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Back to School, Back to Reality... By Sam Pretorius

We’re used to seeing the phrase “back to school” in January of every year as stationary and uniform providers try convince us to by our supplies from them in preparation for the start of the school year. Never did I think as South African’s we would be talking about going “back to school” at this time of the year. Neither did I think the question “if and when are you sending you child back to school?” would be a topic on which I would have so many conversations, both professionally and as a mom myself. Yet here we find ourselves.

For some of you, the decision of when your child will return to school has been made for you, by government and/or schools (I somehow think it is easier than making the call yourself, but maybe that’s just me). For others, there is more flexibility with regards to if, when and how often your child will attend face to face school and you need to make the decision that feels most comfortable for your family.

If a child is to return to in-person schooling, regardless of when the child returns, after a significant break from “normal school”, it would be naïve to think that it won’t be a substantial change from the months at home and that there won’t be an adjustment period. Just how long this adjustment period lasts and how smooth or rocky it is depends on a number of factors, including, but not limited to: the child’s age, developmental level, personality, temperament and learning needs and style. Regardless of these individual differences, there are some conversations and practices we can employ to try and mitigate the potentially bumpy road ahead.

Inform Yourself

Find out as much as you can from the school about the new COVID-19 policies and procedures that will be in place at school. This way, you can discuss them with your child (see next section), answer questions they have in regard to the daily screening and other health and safety measures to which they will need to adhere.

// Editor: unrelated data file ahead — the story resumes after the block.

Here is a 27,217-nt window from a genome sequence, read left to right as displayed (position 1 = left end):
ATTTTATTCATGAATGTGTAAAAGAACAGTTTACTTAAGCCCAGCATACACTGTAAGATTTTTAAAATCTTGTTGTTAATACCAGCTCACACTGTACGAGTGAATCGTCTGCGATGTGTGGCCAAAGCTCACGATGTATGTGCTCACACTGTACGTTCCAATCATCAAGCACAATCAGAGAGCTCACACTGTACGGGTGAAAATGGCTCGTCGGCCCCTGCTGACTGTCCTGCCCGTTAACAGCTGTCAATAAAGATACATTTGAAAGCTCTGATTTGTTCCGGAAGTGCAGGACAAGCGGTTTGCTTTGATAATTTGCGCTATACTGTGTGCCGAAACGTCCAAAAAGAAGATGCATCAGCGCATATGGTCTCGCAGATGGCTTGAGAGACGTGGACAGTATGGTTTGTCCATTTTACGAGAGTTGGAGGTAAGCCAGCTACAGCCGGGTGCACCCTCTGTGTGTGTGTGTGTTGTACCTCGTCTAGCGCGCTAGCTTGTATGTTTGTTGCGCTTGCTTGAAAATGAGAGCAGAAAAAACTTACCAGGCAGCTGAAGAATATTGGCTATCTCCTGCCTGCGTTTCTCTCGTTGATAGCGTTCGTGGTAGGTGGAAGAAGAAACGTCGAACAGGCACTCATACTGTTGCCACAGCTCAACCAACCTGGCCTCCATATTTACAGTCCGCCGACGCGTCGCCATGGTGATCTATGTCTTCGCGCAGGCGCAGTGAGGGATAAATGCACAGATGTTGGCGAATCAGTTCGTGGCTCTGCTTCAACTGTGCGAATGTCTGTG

Talk, Talk, Talk

Talk about going back to school. A lot. Discuss what school will be like, what will be the same and what will be different. Remind your child about the aspects of school they enjoy and discuss strategies to help them cope with the parts of the school experience they find difficult. Remind them of their daily routine, walking them through their timetable and chat about why we they are going back to school.

Identify, Name and Explore Feelings

During these conversations, identify, name and explore feelings associated with going back to school. While it will be different from child to child, experiencing mixed feelings is very likely. For younger children, having more than one feeling at a time (eg: excited and nervous) can be very confusing. Help them by validating their emotions and explaining how it is possible and normal to feel more than one feeling at the same time. It can also be useful to share your own experience. For example: “I’m so happy for you that you get to hang out with your friends again at school. At the same time, I’m a little sad that we won’t get to see each other as much during the day”. Avoid minimising and invalidating their experience. An example of this would be something like this: after your child has said they are scared of returning to school, you say “don’t be silly, there is nothing to be scared of! You love school!” Rather, acknowledge their feelings and normalise their experience.